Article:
Contagious ‘winter vomiting bug’ hits UK; hospitals forced to close wards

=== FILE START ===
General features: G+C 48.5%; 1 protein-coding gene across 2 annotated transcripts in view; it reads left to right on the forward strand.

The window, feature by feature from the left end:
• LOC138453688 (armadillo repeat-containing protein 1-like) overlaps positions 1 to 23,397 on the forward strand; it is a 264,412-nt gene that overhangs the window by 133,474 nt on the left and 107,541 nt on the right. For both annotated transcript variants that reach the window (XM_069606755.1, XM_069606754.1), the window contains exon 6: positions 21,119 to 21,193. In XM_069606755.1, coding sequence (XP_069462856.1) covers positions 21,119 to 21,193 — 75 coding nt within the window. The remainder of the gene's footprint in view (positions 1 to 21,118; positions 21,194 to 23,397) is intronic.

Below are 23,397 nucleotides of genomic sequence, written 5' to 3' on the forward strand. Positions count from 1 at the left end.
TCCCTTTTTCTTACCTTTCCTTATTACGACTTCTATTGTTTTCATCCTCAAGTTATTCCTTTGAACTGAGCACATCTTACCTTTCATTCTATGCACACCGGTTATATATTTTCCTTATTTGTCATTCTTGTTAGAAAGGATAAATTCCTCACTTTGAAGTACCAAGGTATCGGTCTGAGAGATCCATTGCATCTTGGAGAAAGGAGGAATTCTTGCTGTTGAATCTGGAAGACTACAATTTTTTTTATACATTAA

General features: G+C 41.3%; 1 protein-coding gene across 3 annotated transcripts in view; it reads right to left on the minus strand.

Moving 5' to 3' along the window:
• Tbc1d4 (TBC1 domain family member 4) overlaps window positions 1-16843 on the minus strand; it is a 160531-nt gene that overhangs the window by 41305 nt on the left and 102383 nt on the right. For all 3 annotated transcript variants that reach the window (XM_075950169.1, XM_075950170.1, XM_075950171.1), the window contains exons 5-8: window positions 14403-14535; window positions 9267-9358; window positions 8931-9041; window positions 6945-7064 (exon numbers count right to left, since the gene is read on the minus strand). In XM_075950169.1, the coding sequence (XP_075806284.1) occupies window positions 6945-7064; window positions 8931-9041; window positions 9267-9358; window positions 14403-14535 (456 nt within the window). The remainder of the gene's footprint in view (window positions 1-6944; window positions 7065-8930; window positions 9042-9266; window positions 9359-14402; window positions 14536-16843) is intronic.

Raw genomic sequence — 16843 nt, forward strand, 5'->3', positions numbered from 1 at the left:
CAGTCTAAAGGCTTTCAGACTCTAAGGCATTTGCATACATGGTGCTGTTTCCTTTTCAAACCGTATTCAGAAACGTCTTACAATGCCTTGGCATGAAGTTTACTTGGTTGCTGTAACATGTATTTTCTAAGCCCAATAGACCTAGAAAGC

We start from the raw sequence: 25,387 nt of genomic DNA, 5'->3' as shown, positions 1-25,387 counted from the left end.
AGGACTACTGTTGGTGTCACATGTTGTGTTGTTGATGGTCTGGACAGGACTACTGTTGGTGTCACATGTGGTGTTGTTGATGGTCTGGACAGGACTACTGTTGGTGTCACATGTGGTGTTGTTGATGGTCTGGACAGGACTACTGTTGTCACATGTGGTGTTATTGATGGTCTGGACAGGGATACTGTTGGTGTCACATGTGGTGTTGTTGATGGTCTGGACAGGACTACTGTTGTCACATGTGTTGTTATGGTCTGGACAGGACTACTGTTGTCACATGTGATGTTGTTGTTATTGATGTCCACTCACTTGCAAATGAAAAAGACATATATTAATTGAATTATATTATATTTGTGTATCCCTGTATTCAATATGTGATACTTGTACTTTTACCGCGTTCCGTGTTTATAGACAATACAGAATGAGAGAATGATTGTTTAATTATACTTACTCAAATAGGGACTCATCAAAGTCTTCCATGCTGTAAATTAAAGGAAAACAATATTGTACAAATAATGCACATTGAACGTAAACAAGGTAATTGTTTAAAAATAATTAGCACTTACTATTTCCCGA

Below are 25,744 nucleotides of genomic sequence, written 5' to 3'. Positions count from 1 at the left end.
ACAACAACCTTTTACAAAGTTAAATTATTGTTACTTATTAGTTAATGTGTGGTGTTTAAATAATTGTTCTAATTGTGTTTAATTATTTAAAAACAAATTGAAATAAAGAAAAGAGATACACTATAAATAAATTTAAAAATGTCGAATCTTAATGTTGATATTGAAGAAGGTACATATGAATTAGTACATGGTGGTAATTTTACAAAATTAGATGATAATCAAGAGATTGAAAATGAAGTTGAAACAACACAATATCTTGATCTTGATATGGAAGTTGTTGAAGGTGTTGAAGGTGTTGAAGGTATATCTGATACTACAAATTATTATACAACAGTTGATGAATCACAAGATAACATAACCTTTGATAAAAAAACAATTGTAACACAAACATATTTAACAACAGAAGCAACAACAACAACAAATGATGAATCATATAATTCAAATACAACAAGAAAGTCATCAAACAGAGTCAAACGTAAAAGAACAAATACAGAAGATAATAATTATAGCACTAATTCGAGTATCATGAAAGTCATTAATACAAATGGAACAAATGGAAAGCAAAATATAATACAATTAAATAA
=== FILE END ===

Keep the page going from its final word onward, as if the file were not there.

An outbreak of norovirus or ‘winter vomiting bug’ as it is more commonly known, has left thousands suffering across Britain and forced an incredible 45 hospitals to shut down wards in an attempt to stop the winter bug from spreading any more than it already has – an increase from last year when 33 hospitals closed down certain wards for similar reasons. Sheffield’s Northern General Hospital has closed four of its wards and is warning visitors to stay away, with four members of staff off-sick with the virus. Other hospitals that have experienced outbreaks of the winter vomiting bug include Solihull in the West Midlands, East Surrey Hospital, Weston General Hospital in Weston-Super-Mare, and Hinchingbrooke in Cambridgeshire. Figures published from the Health Protection Agency (HPA) show that the number of confirmed reports of norovirus is up a massive 52% on the same period last year in what is a five-year high. So far there have been 1,975 confirmed cases since July. This is in comparison to 1,301 at the same time in 2011. HPA expert John Harris however said the increase could be because of better detection techniques in labs. He commented: “Everyone can help to minimise the risk of outbreaks at their local hospital by not going if they have the typical symptoms of a norovirus infection.” Norovirus is primarily a winter pathogen, hence the ‘winter vomiting bug’ name, but infections and outbreaks can occur during any time of the year. Symptoms include a sudden onset of vomiting - which may be projectile and/ or diarrhoea that is usually quite watery in nature. The virus is highly contagious and easily spread by contact with an infected person – usually via the hands through touching the same doors or stair rails as somebody who has the virus. Unfortunately there is no cure, but it will usually run its course after a few days. If you contract norovirus you should drink plenty of fluids to keep hydrated, take paracetamol for aches and pains, consume foods that are easily digestible and stay at home until your symptoms subside due to norovirus being contagious. An estimated 600,000 to 1 million people in the UK fall ill with norovirus every year. If you do not want to become part of this statistic then there are a number of things you can do to try and both prevent contracting the virus, and stop it from spreading. For example, avoid sharing towels and flannels, wash your hands thoroughly with soap and water after using the toilet as well as prior to preparing meals, use a bleach-based household cleaner to disinfect any surfaces or areas that may be contaminated and wash all clothing and bedding at risk separately from other items. Speaking on television regarding the outbreak, Daybreak's Health Editor Dr Hilary Jones said that norovirus is ‘very bad news’, adding: “Although it's not hugely a life-threatening it is the most common form of gastroenteritis in adults in the UK.” This is not the first high-profile outbreak of norovirus seen this year however. Only six months ago, Medical Specialists Pharmacy reported how the virus had spread aboard the luxury cruise ship ‘Boudicca’. In that instance, 170 of the 828 passengers ended up falling ill leading to a huge fumigation process before the ship could resume its journey to the Canary Islands.